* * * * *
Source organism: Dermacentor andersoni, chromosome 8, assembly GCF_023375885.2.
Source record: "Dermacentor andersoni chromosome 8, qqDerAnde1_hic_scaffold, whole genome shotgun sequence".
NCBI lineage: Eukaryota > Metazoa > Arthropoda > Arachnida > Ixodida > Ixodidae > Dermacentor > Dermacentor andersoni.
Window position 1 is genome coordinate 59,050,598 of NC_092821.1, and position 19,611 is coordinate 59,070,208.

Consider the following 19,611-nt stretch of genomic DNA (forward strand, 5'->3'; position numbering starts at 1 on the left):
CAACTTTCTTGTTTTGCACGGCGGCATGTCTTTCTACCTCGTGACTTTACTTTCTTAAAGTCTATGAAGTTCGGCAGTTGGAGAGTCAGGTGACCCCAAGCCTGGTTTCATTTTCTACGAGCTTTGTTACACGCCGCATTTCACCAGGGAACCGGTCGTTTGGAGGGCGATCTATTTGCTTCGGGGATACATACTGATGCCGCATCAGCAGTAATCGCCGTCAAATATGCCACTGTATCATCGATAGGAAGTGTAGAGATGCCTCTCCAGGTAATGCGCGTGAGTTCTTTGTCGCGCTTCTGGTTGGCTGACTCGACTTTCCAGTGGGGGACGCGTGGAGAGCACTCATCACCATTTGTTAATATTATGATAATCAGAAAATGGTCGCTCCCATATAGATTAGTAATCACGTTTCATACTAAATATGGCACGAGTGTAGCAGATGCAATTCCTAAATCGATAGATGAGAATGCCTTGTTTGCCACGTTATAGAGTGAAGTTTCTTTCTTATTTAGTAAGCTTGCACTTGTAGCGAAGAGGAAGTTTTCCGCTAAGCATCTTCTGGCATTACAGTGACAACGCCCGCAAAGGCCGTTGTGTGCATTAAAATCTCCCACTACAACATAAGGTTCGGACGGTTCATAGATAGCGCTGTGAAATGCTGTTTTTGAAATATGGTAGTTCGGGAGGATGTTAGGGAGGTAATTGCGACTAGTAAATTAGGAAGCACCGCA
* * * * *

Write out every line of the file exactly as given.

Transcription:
Source organism: Dermacentor andersoni, chromosome 8, assembly GCF_023375885.2.
Source record: "Dermacentor andersoni chromosome 8, qqDerAnde1_hic_scaffold, whole genome shotgun sequence".
NCBI lineage: Eukaryota > Metazoa > Arthropoda > Arachnida > Ixodida > Ixodidae > Dermacentor > Dermacentor andersoni.
Window position 1 is genome coordinate 59,050,598 of NC_092821.1, and position 19,611 is coordinate 59,070,208.

Consider the following 19,611-nt stretch of genomic DNA (forward strand, 5'->3'; position numbering starts at 1 on the left):
CAACTTTCTTGTTTTGCACGGCGGCATGTCTTTCTACCTCGTGACTTTACTTTCTTAAAGTCTATGAAGTTCGGCAGTTGGAGAGTCAGGTGACCCCAAGCCTGGTTTCATTTTCTACGAGCTTTGTTACACGCCGCATTTCACCAGGGAACCGGTCGTTTGGAGGGCGATCTATTTGCTTCGGGGATACATACTGATGCCGCATCAGCAGTAATCGCCGTCAAATATGCCACTGTATCATCGATAGGAAGTGTAGAGATGCCTCTCCAGGTAATGCGCGTGAGTTCTTTGTCGCGCTTCTGGTTGGCTGACTCGACTTTCCAGTGGGGGACGCGTGGAGAGCACTCATCACCATTTGTTAATATTATGATAATCAGAAAATGGTCGCTCCCATATAGATTAGTAATCACGTTTCATACTAAATATGGCACGAGTGTAGCAGATGCAATTCCTAAATCGATAGATGAGAATGCCTTGTTTGCCACGTTATAGAGTGAAGTTTCTTTCTTATTTAGTAAGCTTGCACTTGTAGCGAAGAGGAAGTTTTCCGCTAAGCATCTTCTGGCATTACAGTGACAACGCCCGCAAAGGCCGTTGTGTGCATTAAAATCTCCCACTACAACATAAGGTTCGGACGGTTCATAGATAGCGCTGTGAAATGCTGTTTTTGAAATATGGTAGTTCGGGAGGATGTTAGGGAGGTAATTGCGACTAGTAAATTAGGAAGCACCGCA